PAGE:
Ensuring that support for the military-connected community is at the heart of a company’s human resources approach is a hallmark of the Military Times’ Best for Vets: Employers rankings.

In 2023, the highest-ranking companies and agencies dedicated employees to veteran recruitment efforts and provided ongoing advocacy and assistance to veterans and their spouses, qualities that stood out among their peers.

At financial services firm Fiserv, which jumped from No. 9 last year to earn the top ranking this year, a commitment to veterans starts across the C-suite and includes not just recruiting and hiring but support systems all through a veteran’s employment, including for those employees called to active duty, said Vice President Meg Hendricks, head of military and veteran affairs.

“Our goals are of providing the military community with career opportunities, educational resources and business solutions,” said Hendricks, an Army veteran.

The 2023 survey included 230 employer participants and aimed to provide a snapshot of where firms stand on employment policies, recruiting and hiring veterans with disabilities, overall hiring practices, and support services that bolster America’s veterans.

Participation in the company rankings is voluntary, and the final list is not meant to be a comprehensive accounting of the policies of all defense contractors and U.S. businesses.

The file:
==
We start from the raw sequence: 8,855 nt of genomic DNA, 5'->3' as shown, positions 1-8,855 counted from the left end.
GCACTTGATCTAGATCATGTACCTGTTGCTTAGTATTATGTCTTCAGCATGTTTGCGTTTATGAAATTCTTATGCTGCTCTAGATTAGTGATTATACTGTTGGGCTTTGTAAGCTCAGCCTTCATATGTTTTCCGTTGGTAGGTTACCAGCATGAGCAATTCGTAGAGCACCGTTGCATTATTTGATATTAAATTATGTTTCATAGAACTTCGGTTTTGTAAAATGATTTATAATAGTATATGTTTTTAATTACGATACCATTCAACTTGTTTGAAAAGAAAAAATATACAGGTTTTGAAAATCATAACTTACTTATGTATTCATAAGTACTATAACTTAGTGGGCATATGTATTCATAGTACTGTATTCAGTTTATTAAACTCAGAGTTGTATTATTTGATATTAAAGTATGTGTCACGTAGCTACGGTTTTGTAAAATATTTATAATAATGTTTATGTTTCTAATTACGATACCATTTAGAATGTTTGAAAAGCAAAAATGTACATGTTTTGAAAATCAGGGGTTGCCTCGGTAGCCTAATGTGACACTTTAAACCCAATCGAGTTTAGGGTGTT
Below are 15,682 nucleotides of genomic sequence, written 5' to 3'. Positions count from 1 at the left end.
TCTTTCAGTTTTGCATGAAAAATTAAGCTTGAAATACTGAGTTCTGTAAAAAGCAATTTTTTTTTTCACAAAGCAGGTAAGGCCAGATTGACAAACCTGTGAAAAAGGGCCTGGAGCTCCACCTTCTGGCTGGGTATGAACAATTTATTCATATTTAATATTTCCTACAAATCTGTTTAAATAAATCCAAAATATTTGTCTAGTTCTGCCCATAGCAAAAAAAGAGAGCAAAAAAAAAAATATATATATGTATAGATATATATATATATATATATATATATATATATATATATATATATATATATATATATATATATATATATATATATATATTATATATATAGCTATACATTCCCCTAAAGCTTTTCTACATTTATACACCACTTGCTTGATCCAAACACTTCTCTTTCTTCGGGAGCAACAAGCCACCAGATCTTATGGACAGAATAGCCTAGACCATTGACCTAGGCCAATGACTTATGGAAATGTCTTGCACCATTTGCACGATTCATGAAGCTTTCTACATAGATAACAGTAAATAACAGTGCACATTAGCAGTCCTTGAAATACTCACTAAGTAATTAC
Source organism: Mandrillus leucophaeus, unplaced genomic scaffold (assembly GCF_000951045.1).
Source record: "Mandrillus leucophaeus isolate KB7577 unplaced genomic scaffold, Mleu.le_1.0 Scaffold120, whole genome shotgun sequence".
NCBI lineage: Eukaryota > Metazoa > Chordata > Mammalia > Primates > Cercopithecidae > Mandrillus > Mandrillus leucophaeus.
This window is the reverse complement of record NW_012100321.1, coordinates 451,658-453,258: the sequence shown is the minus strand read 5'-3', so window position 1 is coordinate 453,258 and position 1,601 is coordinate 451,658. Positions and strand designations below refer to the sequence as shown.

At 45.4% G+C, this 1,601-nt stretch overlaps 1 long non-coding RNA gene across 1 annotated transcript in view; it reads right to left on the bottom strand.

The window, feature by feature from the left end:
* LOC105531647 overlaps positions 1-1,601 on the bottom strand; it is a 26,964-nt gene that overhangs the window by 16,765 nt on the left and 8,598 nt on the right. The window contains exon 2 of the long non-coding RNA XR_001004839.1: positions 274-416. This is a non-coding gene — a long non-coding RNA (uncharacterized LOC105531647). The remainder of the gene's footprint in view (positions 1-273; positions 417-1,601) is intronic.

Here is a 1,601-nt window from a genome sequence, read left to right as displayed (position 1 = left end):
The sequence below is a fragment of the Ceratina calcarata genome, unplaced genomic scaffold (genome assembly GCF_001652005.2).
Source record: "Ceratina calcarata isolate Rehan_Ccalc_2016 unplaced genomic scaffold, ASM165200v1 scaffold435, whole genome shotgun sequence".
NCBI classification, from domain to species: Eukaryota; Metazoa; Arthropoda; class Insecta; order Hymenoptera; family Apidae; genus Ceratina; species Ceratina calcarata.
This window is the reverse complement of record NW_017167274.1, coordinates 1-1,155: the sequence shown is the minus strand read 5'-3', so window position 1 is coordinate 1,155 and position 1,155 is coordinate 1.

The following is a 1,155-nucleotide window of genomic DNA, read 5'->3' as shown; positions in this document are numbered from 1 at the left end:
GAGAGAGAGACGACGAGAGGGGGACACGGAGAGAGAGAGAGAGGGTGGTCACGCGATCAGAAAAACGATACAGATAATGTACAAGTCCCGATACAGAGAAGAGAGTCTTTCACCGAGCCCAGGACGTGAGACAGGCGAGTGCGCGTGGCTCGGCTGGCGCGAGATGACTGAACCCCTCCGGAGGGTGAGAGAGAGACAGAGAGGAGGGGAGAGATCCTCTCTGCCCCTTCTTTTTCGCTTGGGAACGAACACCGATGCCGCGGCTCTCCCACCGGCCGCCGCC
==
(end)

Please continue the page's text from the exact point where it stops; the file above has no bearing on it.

The rankings focus on areas of importance to veterans in the workplace, including mentorship programs, military-specific training opportunities, and connections with the veterans community. The 2023 rankings included three new companies — Fiserv, U.S. Bank and L’Oreal USA — in the top five.

Many of Fiserv’s veterans programs fall under its “Fiserv Salutes” initiative, which aims to provide the military-connected community with job opportunities, education resources, and business solutions for companies owned by veterans.

The Ontario, California-based Fiserv is also a co-leader and founding member of the Coalition for Veteran Owned Businesses and participates in a $14 million partnership with the Institute for Veterans and Military Families at Syracuse University in New York.

The goal is keeping a focus on veterans at every stage of their interactions, Hendricks said. “How are they going to be connected when they get here? How are we going to support them if they’re going out on military leave?” she said.

Adding value

Comcast NBCUniversal, moving up to No. 2 this year from No. 3 in 2022, believes the skills and experiences possessed by military-connected employees make the business a better company, said Mona Dexter, vice president of military and veteran affairs.

“Not only is it important to hire because it is good for the business to have a strong and diverse workforce from the military community, we definitely want them to continue to thrive and grow and give them that space to do so with our support,” she said.

Dexter noted that the firm was founded by World War II veteran Ralph Roberts, meaning support for military employees is intrinsically rooted in the company.

One of Comcast’s premier programs is its Military Concierge Service initiative, which involves a team of human resources professionals who help service members seamlessly transition to and from active military duty.